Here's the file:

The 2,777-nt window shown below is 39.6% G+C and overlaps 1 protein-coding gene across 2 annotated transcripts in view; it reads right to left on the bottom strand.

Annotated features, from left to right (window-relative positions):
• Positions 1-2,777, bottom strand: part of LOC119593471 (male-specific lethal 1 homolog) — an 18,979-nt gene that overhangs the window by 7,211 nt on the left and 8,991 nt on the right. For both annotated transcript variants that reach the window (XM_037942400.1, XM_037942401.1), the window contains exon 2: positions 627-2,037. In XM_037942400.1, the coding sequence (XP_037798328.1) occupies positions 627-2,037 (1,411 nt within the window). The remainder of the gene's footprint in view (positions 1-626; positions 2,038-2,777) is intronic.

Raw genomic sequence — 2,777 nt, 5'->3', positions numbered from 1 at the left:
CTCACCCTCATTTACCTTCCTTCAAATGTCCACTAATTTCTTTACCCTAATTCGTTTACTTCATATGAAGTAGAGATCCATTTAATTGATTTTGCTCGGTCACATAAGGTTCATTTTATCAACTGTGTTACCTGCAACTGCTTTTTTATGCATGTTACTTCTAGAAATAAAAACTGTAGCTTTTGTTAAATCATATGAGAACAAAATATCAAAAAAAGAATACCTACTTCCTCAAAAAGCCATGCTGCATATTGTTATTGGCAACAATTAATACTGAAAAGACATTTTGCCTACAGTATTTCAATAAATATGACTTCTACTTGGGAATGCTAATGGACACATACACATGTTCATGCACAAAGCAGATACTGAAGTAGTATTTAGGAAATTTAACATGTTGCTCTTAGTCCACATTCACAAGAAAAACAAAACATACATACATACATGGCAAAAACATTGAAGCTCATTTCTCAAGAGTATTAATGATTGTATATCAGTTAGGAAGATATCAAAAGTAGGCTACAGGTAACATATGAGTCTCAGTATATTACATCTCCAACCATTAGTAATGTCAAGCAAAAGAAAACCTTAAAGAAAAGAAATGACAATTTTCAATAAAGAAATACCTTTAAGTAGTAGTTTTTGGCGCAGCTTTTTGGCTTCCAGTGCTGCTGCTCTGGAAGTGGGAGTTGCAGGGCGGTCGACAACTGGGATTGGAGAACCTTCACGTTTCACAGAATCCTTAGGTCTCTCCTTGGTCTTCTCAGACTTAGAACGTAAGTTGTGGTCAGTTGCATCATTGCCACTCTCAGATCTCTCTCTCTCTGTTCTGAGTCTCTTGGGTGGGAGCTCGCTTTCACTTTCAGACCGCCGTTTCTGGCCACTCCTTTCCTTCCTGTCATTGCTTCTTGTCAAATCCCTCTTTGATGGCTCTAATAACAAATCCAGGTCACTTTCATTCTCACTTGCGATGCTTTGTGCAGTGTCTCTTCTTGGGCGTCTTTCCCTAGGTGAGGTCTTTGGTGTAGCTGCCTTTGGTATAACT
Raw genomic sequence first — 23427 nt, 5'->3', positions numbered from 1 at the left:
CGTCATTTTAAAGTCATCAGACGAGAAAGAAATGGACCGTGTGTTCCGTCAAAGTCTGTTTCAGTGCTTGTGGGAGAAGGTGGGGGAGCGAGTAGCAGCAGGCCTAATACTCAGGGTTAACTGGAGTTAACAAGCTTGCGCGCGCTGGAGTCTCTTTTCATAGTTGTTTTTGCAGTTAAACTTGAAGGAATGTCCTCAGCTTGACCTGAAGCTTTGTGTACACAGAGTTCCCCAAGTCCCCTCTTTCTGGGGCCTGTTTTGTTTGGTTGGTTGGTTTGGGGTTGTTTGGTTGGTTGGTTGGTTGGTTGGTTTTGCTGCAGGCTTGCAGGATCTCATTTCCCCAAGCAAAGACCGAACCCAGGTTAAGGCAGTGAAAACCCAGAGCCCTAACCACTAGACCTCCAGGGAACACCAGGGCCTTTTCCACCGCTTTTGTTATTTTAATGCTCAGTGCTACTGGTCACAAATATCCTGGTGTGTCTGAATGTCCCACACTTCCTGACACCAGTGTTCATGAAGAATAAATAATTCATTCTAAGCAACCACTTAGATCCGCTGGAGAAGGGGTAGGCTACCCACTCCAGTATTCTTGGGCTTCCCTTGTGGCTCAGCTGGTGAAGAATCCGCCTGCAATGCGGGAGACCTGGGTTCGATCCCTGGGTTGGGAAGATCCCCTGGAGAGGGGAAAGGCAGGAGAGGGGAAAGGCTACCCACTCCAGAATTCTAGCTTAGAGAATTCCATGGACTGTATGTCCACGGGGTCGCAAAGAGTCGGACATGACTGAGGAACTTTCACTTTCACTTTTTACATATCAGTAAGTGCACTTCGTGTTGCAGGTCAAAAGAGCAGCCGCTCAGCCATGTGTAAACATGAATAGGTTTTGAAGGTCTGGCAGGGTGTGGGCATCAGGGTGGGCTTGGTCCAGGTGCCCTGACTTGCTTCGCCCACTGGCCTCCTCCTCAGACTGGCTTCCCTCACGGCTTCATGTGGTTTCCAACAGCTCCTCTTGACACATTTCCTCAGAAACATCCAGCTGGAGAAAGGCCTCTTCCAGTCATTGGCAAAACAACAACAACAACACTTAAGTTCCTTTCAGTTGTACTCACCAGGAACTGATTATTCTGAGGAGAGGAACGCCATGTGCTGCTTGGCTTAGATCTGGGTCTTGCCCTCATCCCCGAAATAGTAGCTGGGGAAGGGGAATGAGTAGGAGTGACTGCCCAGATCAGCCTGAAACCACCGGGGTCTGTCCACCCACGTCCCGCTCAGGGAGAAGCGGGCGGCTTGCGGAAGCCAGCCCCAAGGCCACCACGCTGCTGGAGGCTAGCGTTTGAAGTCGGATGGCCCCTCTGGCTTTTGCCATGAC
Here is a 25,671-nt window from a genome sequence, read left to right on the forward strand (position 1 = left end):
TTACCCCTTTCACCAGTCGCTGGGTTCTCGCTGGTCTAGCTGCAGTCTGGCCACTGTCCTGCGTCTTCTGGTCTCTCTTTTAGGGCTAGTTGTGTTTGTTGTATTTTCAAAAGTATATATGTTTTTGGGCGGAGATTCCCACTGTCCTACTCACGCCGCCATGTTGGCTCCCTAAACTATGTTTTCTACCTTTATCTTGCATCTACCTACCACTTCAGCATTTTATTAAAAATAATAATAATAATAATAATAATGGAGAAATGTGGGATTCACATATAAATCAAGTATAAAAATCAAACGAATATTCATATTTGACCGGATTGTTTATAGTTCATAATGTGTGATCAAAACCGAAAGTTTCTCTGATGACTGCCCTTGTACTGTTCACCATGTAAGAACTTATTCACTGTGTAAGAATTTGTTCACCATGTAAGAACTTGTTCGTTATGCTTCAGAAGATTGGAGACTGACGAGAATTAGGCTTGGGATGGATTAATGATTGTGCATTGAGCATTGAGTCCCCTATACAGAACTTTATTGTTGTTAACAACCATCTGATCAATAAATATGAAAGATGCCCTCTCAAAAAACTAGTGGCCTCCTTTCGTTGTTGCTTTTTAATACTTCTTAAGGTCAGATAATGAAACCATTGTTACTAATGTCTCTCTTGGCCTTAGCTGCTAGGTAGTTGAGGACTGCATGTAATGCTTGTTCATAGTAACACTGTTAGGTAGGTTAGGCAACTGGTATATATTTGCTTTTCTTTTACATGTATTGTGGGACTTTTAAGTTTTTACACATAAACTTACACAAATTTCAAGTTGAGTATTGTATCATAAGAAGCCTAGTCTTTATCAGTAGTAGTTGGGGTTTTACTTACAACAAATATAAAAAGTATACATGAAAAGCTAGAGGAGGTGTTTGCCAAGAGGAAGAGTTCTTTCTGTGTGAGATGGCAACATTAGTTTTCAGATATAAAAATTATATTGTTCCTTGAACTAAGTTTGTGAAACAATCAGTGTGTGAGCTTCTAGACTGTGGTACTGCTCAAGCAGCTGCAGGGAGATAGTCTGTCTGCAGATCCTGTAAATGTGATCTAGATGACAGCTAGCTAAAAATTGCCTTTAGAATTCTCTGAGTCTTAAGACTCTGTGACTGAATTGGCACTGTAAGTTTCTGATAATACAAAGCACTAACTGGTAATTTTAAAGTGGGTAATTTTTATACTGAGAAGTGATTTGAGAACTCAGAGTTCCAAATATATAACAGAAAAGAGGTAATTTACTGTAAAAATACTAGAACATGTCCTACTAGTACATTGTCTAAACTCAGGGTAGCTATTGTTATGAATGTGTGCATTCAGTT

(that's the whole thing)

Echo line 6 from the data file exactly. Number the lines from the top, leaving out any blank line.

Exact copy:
Raw genomic sequence first — 23427 nt, 5'->3', positions numbered from 1 at the left: